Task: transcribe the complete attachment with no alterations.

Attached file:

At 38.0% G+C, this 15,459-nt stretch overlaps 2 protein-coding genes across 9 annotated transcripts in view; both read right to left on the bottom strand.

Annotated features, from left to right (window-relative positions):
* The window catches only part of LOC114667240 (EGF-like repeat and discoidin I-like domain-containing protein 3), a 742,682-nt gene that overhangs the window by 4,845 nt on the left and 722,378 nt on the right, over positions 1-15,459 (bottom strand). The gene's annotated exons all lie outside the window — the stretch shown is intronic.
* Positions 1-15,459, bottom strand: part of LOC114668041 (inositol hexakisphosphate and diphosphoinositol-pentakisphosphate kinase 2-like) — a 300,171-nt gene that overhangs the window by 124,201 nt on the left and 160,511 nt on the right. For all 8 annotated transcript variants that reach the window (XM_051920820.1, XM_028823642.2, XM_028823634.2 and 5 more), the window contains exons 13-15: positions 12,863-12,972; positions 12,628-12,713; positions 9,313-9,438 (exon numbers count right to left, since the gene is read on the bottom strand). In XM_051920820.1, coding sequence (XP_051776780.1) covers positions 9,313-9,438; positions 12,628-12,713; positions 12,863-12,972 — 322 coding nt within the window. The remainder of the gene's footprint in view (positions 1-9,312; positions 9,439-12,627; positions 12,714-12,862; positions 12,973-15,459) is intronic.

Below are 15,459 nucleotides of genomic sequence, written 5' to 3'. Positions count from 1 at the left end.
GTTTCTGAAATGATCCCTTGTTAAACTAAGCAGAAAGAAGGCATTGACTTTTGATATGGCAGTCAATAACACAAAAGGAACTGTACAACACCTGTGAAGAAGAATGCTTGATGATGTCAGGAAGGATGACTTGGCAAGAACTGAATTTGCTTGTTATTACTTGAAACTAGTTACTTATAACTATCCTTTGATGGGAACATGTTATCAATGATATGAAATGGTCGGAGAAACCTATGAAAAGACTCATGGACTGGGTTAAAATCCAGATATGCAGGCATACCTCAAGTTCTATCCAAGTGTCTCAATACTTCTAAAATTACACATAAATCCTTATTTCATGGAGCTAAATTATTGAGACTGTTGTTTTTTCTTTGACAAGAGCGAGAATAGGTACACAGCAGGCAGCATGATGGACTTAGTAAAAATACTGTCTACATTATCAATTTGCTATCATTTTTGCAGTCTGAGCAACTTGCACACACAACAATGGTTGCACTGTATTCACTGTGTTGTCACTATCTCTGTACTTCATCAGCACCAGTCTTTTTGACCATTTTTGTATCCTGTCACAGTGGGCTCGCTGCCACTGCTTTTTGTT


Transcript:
At 38.0% G+C, this 15,459-nt stretch overlaps 2 protein-coding genes across 9 annotated transcripts in view; both read right to left on the bottom strand.

Annotated features, from left to right (window-relative positions):
* The window catches only part of LOC114667240 (EGF-like repeat and discoidin I-like domain-containing protein 3), a 742,682-nt gene that overhangs the window by 4,845 nt on the left and 722,378 nt on the right, over positions 1-15,459 (bottom strand). The gene's annotated exons all lie outside the window — the stretch shown is intronic.
* Positions 1-15,459, bottom strand: part of LOC114668041 (inositol hexakisphosphate and diphosphoinositol-pentakisphosphate kinase 2-like) — a 300,171-nt gene that overhangs the window by 124,201 nt on the left and 160,511 nt on the right. For all 8 annotated transcript variants that reach the window (XM_051920820.1, XM_028823642.2, XM_028823634.2 and 5 more), the window contains exons 13-15: positions 12,863-12,972; positions 12,628-12,713; positions 9,313-9,438 (exon numbers count right to left, since the gene is read on the bottom strand). In XM_051920820.1, coding sequence (XP_051776780.1) covers positions 9,313-9,438; positions 12,628-12,713; positions 12,863-12,972 — 322 coding nt within the window. The remainder of the gene's footprint in view (positions 1-9,312; positions 9,439-12,627; positions 12,714-12,862; positions 12,973-15,459) is intronic.

Below are 15,459 nucleotides of genomic sequence, written 5' to 3'. Positions count from 1 at the left end.
GTTTCTGAAATGATCCCTTGTTAAACTAAGCAGAAAGAAGGCATTGACTTTTGATATGGCAGTCAATAACACAAAAGGAACTGTACAACACCTGTGAAGAAGAATGCTTGATGATGTCAGGAAGGATGACTTGGCAAGAACTGAATTTGCTTGTTATTACTTGAAACTAGTTACTTATAACTATCCTTTGATGGGAACATGTTATCAATGATATGAAATGGTCGGAGAAACCTATGAAAAGACTCATGGACTGGGTTAAAATCCAGATATGCAGGCATACCTCAAGTTCTATCCAAGTGTCTCAATACTTCTAAAATTACACATAAATCCTTATTTCATGGAGCTAAATTATTGAGACTGTTGTTTTTTCTTTGACAAGAGCGAGAATAGGTACACAGCAGGCAGCATGATGGACTTAGTAAAAATACTGTCTACATTATCAATTTGCTATCATTTTTGCAGTCTGAGCAACTTGCACACACAACAATGGTTGCACTGTATTCACTGTGTTGTCACTATCTCTGTACTTCATCAGCACCAGTCTTTTTGACCATTTTTGTATCCTGTCACAGTGGGCTCGCTGCCACTGCTTTTTGTT